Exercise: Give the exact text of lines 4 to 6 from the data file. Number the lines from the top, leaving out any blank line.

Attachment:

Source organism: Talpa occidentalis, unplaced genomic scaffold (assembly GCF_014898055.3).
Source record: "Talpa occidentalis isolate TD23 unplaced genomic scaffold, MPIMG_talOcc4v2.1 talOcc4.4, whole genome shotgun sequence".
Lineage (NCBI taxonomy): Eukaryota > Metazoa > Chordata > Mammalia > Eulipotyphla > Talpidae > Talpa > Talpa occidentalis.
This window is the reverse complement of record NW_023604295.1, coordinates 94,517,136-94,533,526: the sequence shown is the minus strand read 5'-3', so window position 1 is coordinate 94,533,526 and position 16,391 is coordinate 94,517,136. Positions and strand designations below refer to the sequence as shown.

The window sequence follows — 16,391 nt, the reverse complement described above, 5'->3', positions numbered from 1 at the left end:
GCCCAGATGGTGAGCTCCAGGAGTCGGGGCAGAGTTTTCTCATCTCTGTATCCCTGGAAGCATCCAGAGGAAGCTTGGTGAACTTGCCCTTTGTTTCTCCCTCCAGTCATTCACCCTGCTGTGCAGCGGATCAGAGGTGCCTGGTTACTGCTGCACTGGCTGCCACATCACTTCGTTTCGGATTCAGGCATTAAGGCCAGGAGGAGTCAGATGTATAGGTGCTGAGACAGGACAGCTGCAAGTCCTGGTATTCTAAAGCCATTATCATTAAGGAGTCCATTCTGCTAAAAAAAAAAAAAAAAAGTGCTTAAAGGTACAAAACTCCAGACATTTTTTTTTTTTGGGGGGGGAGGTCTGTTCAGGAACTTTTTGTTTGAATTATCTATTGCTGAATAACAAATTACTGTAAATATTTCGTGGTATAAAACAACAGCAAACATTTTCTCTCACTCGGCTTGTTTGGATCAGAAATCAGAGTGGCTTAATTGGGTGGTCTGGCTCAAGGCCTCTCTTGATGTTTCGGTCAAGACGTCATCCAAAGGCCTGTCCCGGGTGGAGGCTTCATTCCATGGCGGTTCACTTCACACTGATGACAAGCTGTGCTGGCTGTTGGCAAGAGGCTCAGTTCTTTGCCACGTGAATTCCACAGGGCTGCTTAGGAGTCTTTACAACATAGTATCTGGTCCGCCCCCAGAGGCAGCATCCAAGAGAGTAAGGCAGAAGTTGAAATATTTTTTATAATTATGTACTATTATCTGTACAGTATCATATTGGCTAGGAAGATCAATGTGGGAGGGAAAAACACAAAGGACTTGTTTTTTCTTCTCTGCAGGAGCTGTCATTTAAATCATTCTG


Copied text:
This window is the reverse complement of record NW_023604295.1, coordinates 94,517,136-94,533,526: the sequence shown is the minus strand read 5'-3', so window position 1 is coordinate 94,533,526 and position 16,391 is coordinate 94,517,136. Positions and strand designations below refer to the sequence as shown.

The window sequence follows — 16,391 nt, the reverse complement described above, 5'->3', positions numbered from 1 at the left end:
GCCCAGATGGTGAGCTCCAGGAGTCGGGGCAGAGTTTTCTCATCTCTGTATCCCTGGAAGCATCCAGAGGAAGCTTGGTGAACTTGCCCTTTGTTTCTCCCTCCAGTCATTCACCCTGCTGTGCAGCGGATCAGAGGTGCCTGGTTACTGCTGCACTGGCTGCCACATCACTTCGTTTCGGATTCAGGCATTAAGGCCAGGAGGAGTCAGATGTATAGGTGCTGAGACAGGACAGCTGCAAGTCCTGGTATTCTAAAGCCATTATCATTAAGGAGTCCATTCTGCTAAAAAAAAAAAAAAAAAGTGCTTAAAGGTACAAAACTCCAGACATTTTTTTTTTTTGGGGGGGGAGGTCTGTTCAGGAACTTTTTGTTTGAATTATCTATTGCTGAATAACAAATTACTGTAAATATTTCGTGGTATAAAACAACAGCAAACATTTTCTCTCACTCGGCTTGTTTGGATCAGAAATCAGAGTGGCTTAATTGGGTGGTCTGGCTCAAGGCCTCTCTTGATGTTTCGGTCAAGACGTCATCCAAAGGCCTGTCCCGGGTGGAGGCTTCATTCCATGGCGGTTCACTTCACACTGATGACAAGCTGTGCTGGCTGTTGGCAAGAGGCTCAGTTCTTTGCCACGTGAATTCCACAGGGCTGCTTAGGAGTCTTTACAACATAGTATCTGGTCCGCCCCCAGAGGCAGCATCCAAGAGAGTAAGGCAGAAGTTGAAATATTTTTTATAATTATGTACTATTATCTGTACAGTATCATATTGGCTAGGAAGATCAATGTGGGAGGGAAAAACACAAAGGACTTGTTTTTTCTTCTCTGCAGGAGCTGTCATTTAAATCATTCTG